German citizenship or permanent residency?

There are three ways to live in Germany indefinitely: permanent EC residence, a settlement permit and applying for German citizenship. The first two German permanent residences are very similar, the main difference being that the former allows you to live and work elsewhere in the EU while a settlement permit (or German permanent residence) is limited to Germany only. A German permanent permit, however, can be obtained sooner than a permanent EC residence in certain cases, for example, highly skilled workers can apply for a settlement permit immediately.

German citizenship offers the same rights as a German citizen, including the right to vote, consular protection, free movement and unrestricted access on the labour market. As a German citizen, however, you must renounce your current citizenship – unless you are exempt to have German dual nationality – and are subject to citizen and social duties, for example, court or electoral services. German dual nationality is typically offered to EU citizens and certain other categories, as well as to those who are unable to renounce their current citizenship (for example, refugees and asylum seekers).


It is still unclear how the British exit from the EU will affect the approximately 100,000 British expats in Germany. In any case, British expats are protected until EU negotiations are formalised, which will take a minimum of two years from when the UK initiated the process in March 2017. German Vice-Chancellor Sigmar Gabriel has suggested that the EU should consider offering dual nationality to young British citizens – who largely voted to remain – ‘who live in Germany, Italy or France, so that they can remain EU citizens in this country’. British expats may be asked in the future to apply for a Blue Card, an approved EU-wide work permit that allows highly skilled, non-EU citizens to work and live in any country within the European Union, excluding Denmark and Ireland.

EC permanent residency requirements

If you have been living in Germany on a residence permit for five years, and satisfy certain other conditions, then you are entitled to stay living in Germany indefinitely on a permanent EC resident permit. Once you have this permit, whether it’s from Germany or another EU country, then you can live elsewhere in the EU permanently, too.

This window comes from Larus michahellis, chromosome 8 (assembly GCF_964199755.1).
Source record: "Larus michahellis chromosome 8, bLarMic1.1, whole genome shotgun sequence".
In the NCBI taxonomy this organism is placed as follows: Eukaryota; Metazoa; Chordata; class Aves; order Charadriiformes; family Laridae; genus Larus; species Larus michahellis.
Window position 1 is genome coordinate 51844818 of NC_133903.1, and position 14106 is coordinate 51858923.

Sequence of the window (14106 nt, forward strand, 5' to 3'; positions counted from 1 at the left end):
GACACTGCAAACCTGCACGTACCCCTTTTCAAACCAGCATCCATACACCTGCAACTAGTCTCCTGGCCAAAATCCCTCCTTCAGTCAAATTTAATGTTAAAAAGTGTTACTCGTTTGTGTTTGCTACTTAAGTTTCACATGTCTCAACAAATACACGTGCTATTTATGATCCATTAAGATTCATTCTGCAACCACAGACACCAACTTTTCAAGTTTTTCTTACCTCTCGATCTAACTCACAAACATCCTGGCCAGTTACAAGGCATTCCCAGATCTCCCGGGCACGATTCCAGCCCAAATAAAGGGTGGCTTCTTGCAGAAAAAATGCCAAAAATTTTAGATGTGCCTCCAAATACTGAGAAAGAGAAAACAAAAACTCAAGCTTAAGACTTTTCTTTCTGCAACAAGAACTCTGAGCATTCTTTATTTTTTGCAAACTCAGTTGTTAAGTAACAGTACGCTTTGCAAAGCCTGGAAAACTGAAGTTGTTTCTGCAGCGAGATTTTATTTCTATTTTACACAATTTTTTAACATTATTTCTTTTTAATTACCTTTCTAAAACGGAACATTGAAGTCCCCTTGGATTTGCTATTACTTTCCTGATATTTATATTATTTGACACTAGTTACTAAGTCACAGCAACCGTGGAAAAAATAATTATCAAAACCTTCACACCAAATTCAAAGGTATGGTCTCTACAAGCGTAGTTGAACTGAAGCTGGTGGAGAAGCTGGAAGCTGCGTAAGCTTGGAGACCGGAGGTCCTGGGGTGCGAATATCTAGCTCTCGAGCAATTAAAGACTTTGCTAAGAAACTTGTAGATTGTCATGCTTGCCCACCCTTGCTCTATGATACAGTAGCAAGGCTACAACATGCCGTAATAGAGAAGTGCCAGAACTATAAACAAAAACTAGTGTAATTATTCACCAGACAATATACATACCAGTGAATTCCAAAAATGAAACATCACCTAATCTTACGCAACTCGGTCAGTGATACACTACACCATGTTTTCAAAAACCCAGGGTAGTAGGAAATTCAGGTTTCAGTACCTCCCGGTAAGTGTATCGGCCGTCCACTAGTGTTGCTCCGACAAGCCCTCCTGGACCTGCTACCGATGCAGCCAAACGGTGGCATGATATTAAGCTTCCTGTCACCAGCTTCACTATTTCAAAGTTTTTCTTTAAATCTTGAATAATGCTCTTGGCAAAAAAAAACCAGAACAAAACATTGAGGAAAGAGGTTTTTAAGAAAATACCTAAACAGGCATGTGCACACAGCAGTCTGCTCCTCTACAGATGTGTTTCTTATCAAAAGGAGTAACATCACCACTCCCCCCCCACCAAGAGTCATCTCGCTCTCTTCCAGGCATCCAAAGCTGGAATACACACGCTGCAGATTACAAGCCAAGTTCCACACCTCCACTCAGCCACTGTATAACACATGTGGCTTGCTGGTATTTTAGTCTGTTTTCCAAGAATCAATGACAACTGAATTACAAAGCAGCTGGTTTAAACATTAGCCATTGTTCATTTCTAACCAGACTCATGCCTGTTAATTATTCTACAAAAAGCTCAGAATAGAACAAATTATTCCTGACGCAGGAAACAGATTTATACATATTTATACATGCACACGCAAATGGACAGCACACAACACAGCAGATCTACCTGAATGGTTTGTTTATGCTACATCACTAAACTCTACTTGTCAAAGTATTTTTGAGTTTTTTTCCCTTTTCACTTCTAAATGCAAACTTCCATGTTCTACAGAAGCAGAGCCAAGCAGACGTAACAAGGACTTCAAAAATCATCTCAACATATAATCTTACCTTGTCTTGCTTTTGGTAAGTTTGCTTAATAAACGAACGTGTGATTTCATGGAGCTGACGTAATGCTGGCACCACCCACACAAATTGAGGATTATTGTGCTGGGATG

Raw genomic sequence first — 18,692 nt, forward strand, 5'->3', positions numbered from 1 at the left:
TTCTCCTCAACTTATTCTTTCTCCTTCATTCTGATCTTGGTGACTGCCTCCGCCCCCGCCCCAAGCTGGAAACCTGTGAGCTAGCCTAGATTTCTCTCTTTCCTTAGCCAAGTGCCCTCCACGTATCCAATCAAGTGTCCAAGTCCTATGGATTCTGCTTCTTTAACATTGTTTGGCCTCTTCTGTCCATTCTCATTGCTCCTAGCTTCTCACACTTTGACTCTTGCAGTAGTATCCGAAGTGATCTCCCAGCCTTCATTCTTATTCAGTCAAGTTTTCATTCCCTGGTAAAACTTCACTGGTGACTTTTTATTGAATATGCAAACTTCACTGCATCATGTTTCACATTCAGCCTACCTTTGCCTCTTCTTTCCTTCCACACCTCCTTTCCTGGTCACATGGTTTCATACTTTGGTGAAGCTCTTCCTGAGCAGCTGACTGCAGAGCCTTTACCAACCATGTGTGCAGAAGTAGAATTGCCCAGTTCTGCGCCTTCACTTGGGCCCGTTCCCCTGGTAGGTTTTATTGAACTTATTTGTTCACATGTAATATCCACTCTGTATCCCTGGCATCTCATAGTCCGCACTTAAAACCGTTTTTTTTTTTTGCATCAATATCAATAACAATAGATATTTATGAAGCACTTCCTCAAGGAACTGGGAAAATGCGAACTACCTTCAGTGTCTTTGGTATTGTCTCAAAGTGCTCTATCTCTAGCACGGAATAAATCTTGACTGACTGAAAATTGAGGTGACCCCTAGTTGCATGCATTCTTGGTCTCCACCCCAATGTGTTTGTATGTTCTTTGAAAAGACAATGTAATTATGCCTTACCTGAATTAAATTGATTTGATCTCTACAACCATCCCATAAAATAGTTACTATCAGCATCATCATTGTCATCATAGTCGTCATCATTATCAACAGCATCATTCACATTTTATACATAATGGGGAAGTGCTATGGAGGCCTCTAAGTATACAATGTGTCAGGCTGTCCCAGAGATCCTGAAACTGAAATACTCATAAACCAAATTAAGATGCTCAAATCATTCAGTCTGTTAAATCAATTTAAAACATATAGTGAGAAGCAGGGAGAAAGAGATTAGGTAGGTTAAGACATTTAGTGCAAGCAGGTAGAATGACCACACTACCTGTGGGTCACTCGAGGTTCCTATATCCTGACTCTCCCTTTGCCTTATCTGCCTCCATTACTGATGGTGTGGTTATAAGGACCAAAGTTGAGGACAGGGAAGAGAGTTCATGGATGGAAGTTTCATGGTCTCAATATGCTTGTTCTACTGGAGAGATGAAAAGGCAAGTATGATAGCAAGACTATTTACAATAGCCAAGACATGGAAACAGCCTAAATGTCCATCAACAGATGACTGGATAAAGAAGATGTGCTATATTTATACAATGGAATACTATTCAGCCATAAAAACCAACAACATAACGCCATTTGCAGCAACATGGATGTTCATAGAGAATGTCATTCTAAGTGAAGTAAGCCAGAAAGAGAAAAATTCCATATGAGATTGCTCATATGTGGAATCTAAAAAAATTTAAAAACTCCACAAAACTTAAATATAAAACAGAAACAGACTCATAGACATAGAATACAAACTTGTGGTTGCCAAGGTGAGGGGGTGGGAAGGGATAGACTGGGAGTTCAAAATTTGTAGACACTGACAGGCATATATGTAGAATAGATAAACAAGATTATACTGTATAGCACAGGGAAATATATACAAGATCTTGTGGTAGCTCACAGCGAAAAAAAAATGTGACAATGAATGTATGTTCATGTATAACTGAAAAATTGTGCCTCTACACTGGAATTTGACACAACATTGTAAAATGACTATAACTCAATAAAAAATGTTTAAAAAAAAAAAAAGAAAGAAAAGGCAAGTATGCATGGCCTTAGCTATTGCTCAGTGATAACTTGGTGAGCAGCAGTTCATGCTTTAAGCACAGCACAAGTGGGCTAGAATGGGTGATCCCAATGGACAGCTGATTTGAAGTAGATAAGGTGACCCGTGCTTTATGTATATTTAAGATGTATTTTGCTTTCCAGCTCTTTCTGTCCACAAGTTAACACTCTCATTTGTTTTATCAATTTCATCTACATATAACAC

To apply for this type of permanent residence in Germany, you must:

  • have been living in Germany for five, uninterrupted, years;
  • have a secure livelihood with health insurance and provision for retirement (pension);
  • have adequate living space (at least 13sqm per person);
  • possess adequate German language skills and a basic knowledge of German life, legal and social systems (by taking an integration course);
  • not have a criminal record.

If you hold a permanent EC resident permit from another EU country, to stay in Germany longer than three months you’ll also need to have a valid passport or ID, and provide information on your planned employment or study.

German permanent residence

A settlement permit – or German permanent residence – is another way you can stay in Germany indefinitely. It is very similar to the permanent EC residency except it does not allow you to move around the EU, and, in certain conditions, you can get it much sooner than five years.

Some examples of exemptions for getting German permanent residence earlier include:

  • Highly qualified workers may be issued with a German settlement permit immediately.
  • Graduates of a German higher education institute may be able to get a German permanent residence after two years.
  • EU Blue Card holders can apply after working 33 months (or just 21 months with a level B1 language certificate).
  • Self-employed people, with an established business and secure livelihood, may be able to get permanent residency in Germany after three years.

Depending on your own circumstances, you may have to prove that you have adequate German language skills, are able to support yourself financially, have health insurance, and do not have a criminal record.


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